To say that managing a fund is a Herculean task is an understatement. It's a task riddled with complexities involving investments, (lots of it), investors (lots of it) and expectations (lots of it). And a letup on any single front is unacceptable.
Lets first understand what a mutual fund is, before we get down to understanding issues from the fund manager's perspective. What is a mutual fund? The textbook definition reveals that 'a mutual fund is an investment company run by professionals with a common investment objective, wherein investors pool in money to realise those objectives'.
The definition is plain and lucid, but does not give the investor an inkling about the fund's duties and responsibilities to its investors. A mutual fund isn't simply about managing investments. It's a lot more complex than that. In an interview to personalfn.com, Mr. Suraj Mishra, (Vice President Prudential ICICI Asset Management Company) put it very aptly when he said, 'a mutual fund is not just a financial product. A mutual fund is a surrogate investment avenue in equities and debt and involves a range of services like marketing and distribution, managing expectations, customer centricity, etc. If its just a question of managing funds, you have portfolio managers doing that, but a mutual fund's functions are much broader.' This is the underlying definition of mutual funds, one that seeks to explain the textbook definition.
From the fund manager's perspective, perhaps the most difficult function of a mutual fund is not managing investments, but managing investor expectations. Fund managers believe that investors expect them to give superlative returns day-in and day-out. This puts added pressure upon them to perform day after day, week after week. It's the cricketing equivalent of a 100,000-strong spectator turnout in the Eden Gardens expecting Sachin Tendulkar to slam every ball out of the ground.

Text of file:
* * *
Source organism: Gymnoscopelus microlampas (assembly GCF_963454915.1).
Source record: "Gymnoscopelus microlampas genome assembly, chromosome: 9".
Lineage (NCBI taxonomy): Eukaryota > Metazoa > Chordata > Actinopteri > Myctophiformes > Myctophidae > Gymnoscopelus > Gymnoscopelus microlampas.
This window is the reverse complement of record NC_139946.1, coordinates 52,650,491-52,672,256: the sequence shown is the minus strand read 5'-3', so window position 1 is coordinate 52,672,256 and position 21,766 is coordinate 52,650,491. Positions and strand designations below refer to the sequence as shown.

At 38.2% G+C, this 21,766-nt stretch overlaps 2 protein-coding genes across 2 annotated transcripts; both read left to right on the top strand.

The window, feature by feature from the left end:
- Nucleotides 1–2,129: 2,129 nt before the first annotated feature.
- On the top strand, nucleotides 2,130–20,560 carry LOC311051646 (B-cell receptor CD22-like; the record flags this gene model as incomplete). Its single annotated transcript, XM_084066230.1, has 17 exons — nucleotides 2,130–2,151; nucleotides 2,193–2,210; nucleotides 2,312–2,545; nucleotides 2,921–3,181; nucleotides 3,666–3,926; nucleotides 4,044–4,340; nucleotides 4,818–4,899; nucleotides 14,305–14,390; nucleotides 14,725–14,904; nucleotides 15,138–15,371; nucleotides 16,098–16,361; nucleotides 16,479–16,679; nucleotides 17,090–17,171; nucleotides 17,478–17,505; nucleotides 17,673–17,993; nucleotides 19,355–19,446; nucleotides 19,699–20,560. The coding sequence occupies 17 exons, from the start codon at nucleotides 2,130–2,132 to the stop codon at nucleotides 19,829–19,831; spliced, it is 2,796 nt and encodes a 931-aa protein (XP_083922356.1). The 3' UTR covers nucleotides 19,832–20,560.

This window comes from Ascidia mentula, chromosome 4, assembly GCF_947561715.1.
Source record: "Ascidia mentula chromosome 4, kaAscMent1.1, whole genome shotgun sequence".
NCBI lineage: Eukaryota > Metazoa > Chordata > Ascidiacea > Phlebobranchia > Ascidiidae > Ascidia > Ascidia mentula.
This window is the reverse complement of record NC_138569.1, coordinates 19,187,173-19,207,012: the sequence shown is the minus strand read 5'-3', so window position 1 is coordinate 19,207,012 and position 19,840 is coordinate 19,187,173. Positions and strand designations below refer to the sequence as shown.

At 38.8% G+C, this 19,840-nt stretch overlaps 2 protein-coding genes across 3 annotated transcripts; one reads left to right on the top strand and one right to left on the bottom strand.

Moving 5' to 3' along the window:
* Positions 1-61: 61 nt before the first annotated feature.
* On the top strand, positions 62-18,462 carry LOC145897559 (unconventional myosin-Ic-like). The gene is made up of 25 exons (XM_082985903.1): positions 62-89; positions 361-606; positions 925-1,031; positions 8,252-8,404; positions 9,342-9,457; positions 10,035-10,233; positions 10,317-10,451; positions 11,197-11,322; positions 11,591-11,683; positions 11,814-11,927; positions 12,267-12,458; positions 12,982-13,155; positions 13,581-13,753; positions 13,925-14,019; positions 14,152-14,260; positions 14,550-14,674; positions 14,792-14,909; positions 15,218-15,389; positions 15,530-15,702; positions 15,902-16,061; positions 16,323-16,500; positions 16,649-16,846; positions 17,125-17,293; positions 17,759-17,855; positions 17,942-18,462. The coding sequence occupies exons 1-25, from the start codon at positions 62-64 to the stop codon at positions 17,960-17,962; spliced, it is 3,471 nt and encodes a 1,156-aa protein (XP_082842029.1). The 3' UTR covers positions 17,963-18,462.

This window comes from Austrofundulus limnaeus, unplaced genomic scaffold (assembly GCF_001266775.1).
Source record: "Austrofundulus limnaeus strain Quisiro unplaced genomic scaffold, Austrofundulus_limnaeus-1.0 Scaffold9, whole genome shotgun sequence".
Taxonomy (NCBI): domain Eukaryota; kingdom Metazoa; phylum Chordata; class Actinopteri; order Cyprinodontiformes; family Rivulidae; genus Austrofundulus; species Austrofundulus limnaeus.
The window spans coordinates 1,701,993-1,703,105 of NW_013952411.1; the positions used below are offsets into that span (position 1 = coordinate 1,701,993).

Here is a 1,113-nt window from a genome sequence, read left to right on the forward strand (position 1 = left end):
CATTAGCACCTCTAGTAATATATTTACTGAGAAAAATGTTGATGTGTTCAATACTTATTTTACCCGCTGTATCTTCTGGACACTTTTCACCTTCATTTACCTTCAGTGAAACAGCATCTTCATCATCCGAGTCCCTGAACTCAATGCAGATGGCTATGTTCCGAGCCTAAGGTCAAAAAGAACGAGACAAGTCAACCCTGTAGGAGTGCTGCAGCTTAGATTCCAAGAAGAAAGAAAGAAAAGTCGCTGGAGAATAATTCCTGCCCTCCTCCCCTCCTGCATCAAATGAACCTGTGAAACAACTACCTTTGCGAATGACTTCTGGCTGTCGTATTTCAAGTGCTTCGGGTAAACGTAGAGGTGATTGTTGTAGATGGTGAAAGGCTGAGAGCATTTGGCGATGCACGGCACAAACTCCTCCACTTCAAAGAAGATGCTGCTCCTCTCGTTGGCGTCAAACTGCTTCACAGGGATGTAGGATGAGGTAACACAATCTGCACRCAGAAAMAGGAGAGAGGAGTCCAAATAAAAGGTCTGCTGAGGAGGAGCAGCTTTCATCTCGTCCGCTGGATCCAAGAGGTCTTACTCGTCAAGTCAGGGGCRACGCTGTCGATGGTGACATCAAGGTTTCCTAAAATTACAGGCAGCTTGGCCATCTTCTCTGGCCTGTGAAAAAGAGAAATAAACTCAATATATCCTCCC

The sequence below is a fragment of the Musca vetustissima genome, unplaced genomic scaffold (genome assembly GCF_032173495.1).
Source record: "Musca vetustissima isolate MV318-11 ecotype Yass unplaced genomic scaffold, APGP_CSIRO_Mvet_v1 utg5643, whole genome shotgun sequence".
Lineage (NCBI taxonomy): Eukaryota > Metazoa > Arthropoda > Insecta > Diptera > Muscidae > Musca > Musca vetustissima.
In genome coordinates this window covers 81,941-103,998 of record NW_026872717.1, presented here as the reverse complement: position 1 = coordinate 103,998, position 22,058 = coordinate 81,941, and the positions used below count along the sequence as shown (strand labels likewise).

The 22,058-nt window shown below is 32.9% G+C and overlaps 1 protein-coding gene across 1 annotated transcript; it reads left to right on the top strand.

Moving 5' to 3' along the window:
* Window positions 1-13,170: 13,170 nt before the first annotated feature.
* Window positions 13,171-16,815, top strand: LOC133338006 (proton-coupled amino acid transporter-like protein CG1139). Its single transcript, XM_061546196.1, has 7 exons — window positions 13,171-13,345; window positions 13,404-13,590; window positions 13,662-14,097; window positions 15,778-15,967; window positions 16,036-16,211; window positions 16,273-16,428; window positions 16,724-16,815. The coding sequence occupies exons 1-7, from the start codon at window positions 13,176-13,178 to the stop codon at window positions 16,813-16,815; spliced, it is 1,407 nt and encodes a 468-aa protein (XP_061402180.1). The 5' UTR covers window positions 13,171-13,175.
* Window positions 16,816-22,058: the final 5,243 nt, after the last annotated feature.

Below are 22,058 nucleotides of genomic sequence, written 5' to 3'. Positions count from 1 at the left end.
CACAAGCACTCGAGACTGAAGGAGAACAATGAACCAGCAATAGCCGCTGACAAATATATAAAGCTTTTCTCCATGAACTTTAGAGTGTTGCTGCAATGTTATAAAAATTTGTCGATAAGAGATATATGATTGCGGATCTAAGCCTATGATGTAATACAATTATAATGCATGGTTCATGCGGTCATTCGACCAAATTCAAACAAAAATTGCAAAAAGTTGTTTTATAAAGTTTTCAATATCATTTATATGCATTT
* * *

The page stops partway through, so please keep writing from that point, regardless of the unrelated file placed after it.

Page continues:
Lets first examine this perception problem a little more closely. Is this perception really true? Do investors actually expect the fund manager to be bang-on-target with every investment decision, churning out exceptional returns month-on-month? Mr S. V. Prasad, President Zurich Asset Management Company (India) P. Ltd. does not think so. Mr Prasad believes that investors don't really have such unrealistic expectations from their fund managers.
To a query posed by personalfn.com about the unrealistic expectations arising out of the daily NAV system, Mr. Prasad had this to say:'I don't agree with this perception. Pressure on the fund manager comes from the philosophy of the fund. We (at Zurich India) never claim that our fund is the best performing fund day-in and day-out, which is impossible. We just claim to offer consistent returns and try to be in the top quartile of funds in that category. This reduces pressure on the fund manager considerably. Sometimes we may not make the top quartile due to a wrong call or an error of judgment, but investors aren't really disturbed with that. After all investors are looking for consistency in returns and capital preservation. When they don't get that, then they are really disturbed.'